Steely? No, but sensible, coherent ones would be a nice change. It doesn't need to be 'larded'- just a straightforward definition of a day- whether its a simple midnight cutoff or something else consistent, regardless of environmental variables... or time travel, for that matter.
 

Ahglock

First Post
One think I noticed is that you can't move through a square occupied by an enemy. I'll go out on a limb and assume there is more information later on that has exceptions, like if trained in the acrobatics skill you can, but the DC is X. I'm not a fan of you cant's, I prefer you can but this is what happens if you do. But I think this is just a basic version of the rules so they could play the adventure so I don't even know if its a you can't in the main rules.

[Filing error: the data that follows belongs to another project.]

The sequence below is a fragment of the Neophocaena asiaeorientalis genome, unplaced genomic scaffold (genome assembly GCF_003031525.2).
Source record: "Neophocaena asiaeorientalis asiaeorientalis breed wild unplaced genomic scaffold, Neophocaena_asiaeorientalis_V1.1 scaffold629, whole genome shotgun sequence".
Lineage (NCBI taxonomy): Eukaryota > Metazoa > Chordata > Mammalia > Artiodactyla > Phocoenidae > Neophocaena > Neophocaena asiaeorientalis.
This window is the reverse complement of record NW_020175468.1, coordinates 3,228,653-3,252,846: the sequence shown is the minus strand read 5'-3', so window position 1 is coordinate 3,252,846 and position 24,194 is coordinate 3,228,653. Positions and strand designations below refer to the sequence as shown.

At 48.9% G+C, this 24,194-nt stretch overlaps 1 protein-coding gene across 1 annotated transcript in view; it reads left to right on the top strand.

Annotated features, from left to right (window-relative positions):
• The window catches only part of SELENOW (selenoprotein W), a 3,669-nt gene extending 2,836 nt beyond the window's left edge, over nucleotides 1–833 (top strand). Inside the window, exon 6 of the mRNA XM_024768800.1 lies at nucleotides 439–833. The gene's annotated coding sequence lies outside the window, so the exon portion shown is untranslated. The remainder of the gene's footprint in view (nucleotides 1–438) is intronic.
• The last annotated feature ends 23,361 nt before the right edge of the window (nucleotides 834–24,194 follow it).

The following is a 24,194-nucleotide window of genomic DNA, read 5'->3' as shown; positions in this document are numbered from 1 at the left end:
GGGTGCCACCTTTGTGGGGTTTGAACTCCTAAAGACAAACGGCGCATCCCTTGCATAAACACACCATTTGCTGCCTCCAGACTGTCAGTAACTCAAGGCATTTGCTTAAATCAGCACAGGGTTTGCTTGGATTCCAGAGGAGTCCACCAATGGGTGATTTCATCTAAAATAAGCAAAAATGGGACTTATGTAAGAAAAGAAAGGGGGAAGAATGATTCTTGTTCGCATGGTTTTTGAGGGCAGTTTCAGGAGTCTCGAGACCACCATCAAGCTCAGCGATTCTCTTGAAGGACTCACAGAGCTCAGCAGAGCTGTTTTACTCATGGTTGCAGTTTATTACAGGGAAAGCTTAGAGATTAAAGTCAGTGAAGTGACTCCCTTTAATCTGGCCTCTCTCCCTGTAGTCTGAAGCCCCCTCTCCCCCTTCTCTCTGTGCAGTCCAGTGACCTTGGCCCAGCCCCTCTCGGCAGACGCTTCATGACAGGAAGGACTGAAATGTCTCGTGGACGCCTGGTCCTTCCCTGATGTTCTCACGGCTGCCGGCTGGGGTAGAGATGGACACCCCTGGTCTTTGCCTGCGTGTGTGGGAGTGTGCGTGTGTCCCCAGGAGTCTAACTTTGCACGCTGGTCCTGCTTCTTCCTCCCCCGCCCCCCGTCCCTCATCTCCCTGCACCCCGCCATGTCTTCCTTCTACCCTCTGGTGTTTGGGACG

Stalker0

Legend
Kobold Avenger said:
Here's one of the feats that were previewed a while back:

First Reaction
Tier:
Paragon
Benefit: If you are surprised, you may spend an action point to act during the surprise round.

Considering what we know about action points now, this seems like a pretty weak feat imo.

You only get an AP every other combat, and since combats are much longer getting surprised doesn't seem as big of a deal. Just my initial reaction of course, only time will tell.
 




LostSoul

Adventurer
keterys said:
... the other feats on the same page, actually.

I guess we disagree.

Toughness: 34 extra hp over the course of 30 levels. Nice, but nothing that a 1st level Fighter can't take away in one attack. ;)

Alertness: Combat advantage doesn't mean as much as flat-footed ("sneak attack" damage is way down).
+2 to a skill, nice, not amazing.

First Reaction: It's very nice to be able to avoid surprise.

Golden Wyvern: I need high WIS to take advantage. Otherwise a nice feat.
 


Voss

First Post
LostSoul said:
Alertness: Combat advantage doesn't mean as much as flat-footed ("sneak attack" damage is way down).
+2 to a skill, nice, not amazing.

First Reaction: It's very nice to be able to avoid surprise.